The waters are getting choppy for the cruising giants as 2012 comes to a close.
Market leader Carnival (CCL) issued disappointing guidance during last week's quarterly report. Rival Royal Caribbean (RCL) is running into obstacles in financing its next mega-ship. Norwegian Cruise Line wasn't in the news, but NCL hasn't been able to complete its IPO since calling it off last year.
The year that began problematically enough with the tragic grounding of Costa Concordia off the Tuscan coast of Italy doesn't appear to be getting a whole lot better.
The Cure for Seasickness
That's not to say investors are complaining. Shares of Carnival and Royal Caribbean are each trading near fresh highs and handily beating the market. But last week's stumbles show that the industry still has a ways to go in wooing back passengers.
Even after Carnival's quarterly report served up better than expected results, the stock still closed 5 percent lower after the world's largest cruise ship operator warned that it will fall short on the bottom line for its new fiscal year. Carnival is targeting no more than $2.40 a share in earnings on 5 percent to 6 percent in revenue growth. Wall Street was forecasting a profit of $2.49 a share on a 7 percent uptick in revenue.
Royal Caribbean's setback has little to do with the cruise line itself. It's the company's South Korean shipbuilder that ran into a roadblock in financing its third Oasis-style megaship for the cruise line. Finland's support for financing the deal fell short last week.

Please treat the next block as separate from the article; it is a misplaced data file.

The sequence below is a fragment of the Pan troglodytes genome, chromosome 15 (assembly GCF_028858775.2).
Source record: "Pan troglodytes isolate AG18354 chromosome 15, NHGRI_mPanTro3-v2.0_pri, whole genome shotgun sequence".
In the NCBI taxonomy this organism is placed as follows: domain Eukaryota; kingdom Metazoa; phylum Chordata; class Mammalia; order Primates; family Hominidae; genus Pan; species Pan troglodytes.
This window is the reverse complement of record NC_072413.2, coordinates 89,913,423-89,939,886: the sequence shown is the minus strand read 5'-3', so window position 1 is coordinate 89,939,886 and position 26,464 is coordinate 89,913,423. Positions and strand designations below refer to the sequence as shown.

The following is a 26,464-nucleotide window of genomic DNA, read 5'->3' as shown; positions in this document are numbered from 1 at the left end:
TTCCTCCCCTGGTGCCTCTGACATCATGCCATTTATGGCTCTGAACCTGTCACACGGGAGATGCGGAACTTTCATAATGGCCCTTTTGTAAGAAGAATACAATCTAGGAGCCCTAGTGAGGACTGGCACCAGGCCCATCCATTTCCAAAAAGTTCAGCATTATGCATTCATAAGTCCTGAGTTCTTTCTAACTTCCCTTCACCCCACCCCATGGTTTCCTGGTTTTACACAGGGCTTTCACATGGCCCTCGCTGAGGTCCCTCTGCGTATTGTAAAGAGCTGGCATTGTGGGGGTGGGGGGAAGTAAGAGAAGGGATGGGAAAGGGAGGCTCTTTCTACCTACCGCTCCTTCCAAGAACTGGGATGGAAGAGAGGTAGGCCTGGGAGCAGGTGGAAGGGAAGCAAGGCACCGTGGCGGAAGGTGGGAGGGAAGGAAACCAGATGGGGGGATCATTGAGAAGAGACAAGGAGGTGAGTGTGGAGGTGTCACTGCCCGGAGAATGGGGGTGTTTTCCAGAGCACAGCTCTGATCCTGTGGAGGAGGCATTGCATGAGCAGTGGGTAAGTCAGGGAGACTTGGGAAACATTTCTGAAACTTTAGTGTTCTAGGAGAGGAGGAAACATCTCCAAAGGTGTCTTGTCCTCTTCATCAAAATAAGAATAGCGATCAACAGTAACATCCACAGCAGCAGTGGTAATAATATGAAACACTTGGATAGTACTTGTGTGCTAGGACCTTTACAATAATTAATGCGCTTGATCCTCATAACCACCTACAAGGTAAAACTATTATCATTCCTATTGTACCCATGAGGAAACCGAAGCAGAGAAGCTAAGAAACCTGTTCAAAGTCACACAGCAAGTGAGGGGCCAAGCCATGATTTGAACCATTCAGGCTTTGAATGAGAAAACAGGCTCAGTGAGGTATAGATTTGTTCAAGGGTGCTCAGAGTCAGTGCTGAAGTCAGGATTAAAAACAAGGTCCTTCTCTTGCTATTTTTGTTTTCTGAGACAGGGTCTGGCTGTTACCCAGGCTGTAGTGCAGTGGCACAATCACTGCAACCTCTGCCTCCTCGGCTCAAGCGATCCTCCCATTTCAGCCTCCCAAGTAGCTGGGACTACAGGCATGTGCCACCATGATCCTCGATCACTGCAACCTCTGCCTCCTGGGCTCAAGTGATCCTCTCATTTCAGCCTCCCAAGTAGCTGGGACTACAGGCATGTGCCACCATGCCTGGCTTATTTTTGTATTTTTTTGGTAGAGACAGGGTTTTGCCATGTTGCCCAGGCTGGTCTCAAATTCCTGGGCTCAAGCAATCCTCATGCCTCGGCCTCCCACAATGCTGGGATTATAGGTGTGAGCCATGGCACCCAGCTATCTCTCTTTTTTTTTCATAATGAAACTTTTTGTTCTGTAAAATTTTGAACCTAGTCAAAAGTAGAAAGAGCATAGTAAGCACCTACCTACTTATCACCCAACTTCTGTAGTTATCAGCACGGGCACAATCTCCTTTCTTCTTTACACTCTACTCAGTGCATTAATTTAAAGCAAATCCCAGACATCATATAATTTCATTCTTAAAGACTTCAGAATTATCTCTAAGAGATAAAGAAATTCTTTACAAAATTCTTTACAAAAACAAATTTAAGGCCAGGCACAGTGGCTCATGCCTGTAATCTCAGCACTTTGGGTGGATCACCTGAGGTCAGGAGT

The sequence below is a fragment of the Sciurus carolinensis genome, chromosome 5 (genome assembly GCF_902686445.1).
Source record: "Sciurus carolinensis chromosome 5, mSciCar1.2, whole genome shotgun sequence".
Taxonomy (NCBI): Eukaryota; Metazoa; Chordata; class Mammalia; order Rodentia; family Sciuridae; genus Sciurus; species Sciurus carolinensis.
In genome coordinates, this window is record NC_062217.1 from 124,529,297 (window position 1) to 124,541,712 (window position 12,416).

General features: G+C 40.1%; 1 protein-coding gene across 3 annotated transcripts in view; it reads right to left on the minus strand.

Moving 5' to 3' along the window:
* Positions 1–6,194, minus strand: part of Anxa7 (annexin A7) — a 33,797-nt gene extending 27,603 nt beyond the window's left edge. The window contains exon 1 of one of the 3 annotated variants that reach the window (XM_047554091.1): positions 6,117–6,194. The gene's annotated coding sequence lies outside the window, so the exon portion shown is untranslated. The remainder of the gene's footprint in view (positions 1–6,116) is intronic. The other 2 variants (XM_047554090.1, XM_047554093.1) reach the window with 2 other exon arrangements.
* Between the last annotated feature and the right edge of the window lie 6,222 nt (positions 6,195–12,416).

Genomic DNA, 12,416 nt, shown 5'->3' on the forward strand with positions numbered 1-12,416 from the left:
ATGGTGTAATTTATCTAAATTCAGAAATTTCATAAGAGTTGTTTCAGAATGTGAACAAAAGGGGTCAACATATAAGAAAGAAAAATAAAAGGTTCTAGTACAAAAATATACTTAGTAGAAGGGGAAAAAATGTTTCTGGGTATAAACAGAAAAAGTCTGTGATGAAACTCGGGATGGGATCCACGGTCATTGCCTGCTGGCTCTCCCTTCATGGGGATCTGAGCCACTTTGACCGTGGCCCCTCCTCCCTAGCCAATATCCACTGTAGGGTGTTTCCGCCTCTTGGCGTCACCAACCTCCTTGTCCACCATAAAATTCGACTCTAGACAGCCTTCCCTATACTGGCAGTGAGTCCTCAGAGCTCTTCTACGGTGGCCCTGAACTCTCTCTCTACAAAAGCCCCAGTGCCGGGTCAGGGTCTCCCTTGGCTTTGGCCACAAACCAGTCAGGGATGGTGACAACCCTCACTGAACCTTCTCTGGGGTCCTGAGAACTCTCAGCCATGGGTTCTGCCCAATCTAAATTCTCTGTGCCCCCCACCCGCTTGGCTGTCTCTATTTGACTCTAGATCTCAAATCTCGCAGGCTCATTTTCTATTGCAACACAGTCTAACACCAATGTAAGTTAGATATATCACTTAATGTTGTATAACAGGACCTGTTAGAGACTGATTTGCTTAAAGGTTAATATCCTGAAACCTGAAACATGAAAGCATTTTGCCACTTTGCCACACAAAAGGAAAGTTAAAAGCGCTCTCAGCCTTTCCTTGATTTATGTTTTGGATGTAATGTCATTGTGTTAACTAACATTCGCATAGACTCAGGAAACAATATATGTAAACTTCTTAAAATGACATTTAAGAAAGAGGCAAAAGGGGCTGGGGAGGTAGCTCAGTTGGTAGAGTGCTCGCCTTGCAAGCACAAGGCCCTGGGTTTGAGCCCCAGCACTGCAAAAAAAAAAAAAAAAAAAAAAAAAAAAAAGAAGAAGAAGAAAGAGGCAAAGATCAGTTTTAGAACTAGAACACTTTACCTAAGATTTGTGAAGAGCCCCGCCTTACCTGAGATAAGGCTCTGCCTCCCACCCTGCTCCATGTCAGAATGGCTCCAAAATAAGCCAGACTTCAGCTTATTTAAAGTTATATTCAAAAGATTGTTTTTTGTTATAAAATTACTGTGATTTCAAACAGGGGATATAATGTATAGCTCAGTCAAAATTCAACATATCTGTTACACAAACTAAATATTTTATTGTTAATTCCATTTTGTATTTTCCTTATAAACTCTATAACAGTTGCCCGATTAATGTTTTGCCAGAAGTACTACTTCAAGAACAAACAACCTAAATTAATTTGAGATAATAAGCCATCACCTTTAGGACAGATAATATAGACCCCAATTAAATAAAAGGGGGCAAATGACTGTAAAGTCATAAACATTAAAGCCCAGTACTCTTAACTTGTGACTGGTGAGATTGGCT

The shipyard has other financing options, and Royal Caribbean is still likely to get the vessel on time for its slated 2016 debut. However, it's another black eye for an industry that hasn't been as festive as its midnight buffets on the pool deck.
Memories of Costa Concordia still sting
We're closing in on the painful one-year anniversary of the Costa Concordia accident that left 32 passengers and crew members dead.
The catastrophic grounding of the ship -- part of Carnival's massive worldwide fleet -- rightfully scared off potential cruise passengers, who rarely questioned their safety before January's accident.
However, now that Carnival is pointing to slower growth in the coming year, don't be surprised if big deals are back again. Shareholders may think that the companies are doing just fine, but the uninspiring guidance tells a rockier tale.
Motley Fool contributor Rick Aristotle Munarriz has no positions in the stocks mentioned above. The Motley Fool has no positions in the stocks mentioned above.
Get info on stocks mentioned in this article: